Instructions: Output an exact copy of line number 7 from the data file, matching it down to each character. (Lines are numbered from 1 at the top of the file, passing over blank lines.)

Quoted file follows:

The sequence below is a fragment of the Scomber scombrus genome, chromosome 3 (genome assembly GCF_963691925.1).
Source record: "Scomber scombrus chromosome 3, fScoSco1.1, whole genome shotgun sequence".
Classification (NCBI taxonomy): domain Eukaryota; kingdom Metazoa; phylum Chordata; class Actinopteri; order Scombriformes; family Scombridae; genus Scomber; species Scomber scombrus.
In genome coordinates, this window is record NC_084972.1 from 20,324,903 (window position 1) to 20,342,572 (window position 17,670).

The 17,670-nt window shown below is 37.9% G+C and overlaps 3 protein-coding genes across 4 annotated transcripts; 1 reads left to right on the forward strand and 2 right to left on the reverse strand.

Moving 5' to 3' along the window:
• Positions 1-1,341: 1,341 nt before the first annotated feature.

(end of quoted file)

• Positions 1-1,341: 1,341 nt before the first annotated feature.